Joan Smith: Every 4x4 should come with an Asbo

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I've never met anyone who describes himself as a motorist, a noun that conjures up a chap with a moustache and leather driving gloves in an open-topped roadster. Yet this shy creature, who these days is more likely to be a Premiership footballer in a gas-guzzling SUV, seems to have ministers in a headlock. On Monday, the Royal Society declared that the Government's climate change policy is failing and that urgent action is needed in this session of Parliament if the UK's targets to reduce greenhouse gas emissions are to be met. So what did ministers do? They included a measure in the Queen's Speech, the very next day, to reduce penalties for speeding - rightly infuriating the Lib Dems, who accused the Government of sending out the message to drivers that modest speeding is acceptable.

I've never met anyone who describes himself as a motorist, a noun that conjures up a chap with a moustache and leather driving gloves in an open-topped roadster. Yet this shy creature, who these days is more likely to be a Premiership footballer in a gas-guzzling SUV, seems to have ministers in a headlock. On Monday, the Royal Society declared that the Government's climate change policy is failing and that urgent action is needed in this session of Parliament if the UK's targets to reduce greenhouse gas emissions are to be met. So what did ministers do? They included a measure in the Queen's Speech, the very next day, to reduce penalties for speeding - rightly infuriating the Lib Dems, who accused the Government of sending out the message to drivers that modest speeding is acceptable.

It's hard to think of another area in which ministers have failed so comprehensively. During Labour's first five years in power, measures aimed at reducing congestion were so ineffectual that car traffic levels actually rose each year. When it was revealed that an extra 5 billion car miles had been driven in 2000-2001, the Department of Transport lamely argued that reducing traffic was not a government target. "Reducing congestion is the target," a spokeswoman said, although ministers preferred to let someone else - the Mayor of London, Ken Livingstone - bear the risk of introducing the country's first congestion charge. "Increased car use is consistent with a growing economy and we have to accept that people will want to use their cars," said the same spokeswoman, contradicting John Prescott's 1997 speech to the Royal Geographical Society, in which he announced: "I will have failed if in five years' time there are not many more people using public transport and far fewer journeys by car."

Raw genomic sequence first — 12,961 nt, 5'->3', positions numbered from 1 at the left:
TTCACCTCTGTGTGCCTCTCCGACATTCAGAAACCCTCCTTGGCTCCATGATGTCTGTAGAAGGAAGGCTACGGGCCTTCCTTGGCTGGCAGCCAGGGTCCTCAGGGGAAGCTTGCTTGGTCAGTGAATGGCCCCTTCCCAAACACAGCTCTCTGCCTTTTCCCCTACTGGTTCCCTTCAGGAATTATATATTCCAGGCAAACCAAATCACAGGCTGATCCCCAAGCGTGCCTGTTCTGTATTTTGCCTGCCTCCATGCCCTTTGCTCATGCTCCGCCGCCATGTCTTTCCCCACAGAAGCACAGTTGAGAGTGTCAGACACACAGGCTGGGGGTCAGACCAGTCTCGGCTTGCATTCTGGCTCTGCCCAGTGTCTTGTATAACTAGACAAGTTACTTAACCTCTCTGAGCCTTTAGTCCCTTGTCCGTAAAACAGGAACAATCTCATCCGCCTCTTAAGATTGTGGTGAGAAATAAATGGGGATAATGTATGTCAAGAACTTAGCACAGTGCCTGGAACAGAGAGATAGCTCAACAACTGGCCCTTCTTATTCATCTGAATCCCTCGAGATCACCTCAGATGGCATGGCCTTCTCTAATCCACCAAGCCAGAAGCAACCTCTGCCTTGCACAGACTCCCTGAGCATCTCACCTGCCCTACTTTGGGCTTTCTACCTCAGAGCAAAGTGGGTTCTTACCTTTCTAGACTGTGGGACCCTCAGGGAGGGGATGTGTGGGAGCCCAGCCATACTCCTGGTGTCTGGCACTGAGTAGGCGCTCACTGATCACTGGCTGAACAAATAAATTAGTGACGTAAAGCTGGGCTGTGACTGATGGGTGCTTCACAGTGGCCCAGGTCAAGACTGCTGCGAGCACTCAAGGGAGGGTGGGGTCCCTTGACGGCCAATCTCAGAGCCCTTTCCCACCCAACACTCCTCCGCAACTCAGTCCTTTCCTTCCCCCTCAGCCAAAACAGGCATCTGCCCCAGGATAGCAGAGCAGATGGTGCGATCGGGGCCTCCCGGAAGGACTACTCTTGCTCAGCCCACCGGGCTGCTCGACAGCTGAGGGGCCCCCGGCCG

Those were the days. With this kind of dog's breakfast passing for transport policy, it's not surprising that the Government is unlikely to reach its promised 20 per cent cut in carbon dioxide emissions by 2010; the reduction will probably be in the region of 13 per cent, which is just above the UK's Kyoto commitment on greenhouse gases, although some experts argue even that figure is optimistic. The Government has a track record of taking fright at the least suggestion that it has upset drivers, abandoning even that modest environmental measure, the fuel escalator, in the autumn of 2000 after protesters blockaded oil depots around the UK. Predictably, car use and emissions went up.

Greenpeace last week stepped in where ministers fear to tread, highlighting Ford's aggressive marketing of environmentally disastrous 4x4 vehicles for use in cities by staging an invasion of the production line at the company's Range Rover factory in Solihull. Ford was cross and so was the Transport and General Workers' Union, which chided Greenpeace for hitting production "at a difficult time for the industry and the people of the West Midlands". (I sometimes think union leaders are so blinkered that they would argue in favour of hanging, if abolition threatened members of the National Union of Rope Operatives.) But it is perfectly possible to take the jobs issue seriously while also arguing that trade unions, along with other components of civil society, have a duty to think beyond the narrow interests of their members.

What I am suggesting is that transport is a moral issue, causing thousands of avoidable deaths each year from pollution and accidents. Green issues barely featured in the general election but since then the Government has put anti-social behaviour at the heart of its third term: what could be more anti-social than the behaviour of drivers who do not show a trace of responsibility, acquiring SUVs and other high-performance cars as status symbols and ignoring their effects on the environment? I would like to see a form of fuel rationing by price, with the cost of petrol rising exponentially for drivers who use more than a set quantity per year. I'm not going as far as saying urban owners of 4x4s should automatically be served with an Asbo - but it's a nice thought.

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